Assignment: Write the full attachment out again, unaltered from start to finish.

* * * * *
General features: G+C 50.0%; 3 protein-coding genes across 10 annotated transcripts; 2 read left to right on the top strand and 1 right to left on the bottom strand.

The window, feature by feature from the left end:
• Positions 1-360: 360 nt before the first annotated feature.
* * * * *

General features: G+C 50.0%; 3 protein-coding genes across 10 annotated transcripts; 2 read left to right on the top strand and 1 right to left on the bottom strand.

The window, feature by feature from the left end:
• Positions 1-360: 360 nt before the first annotated feature.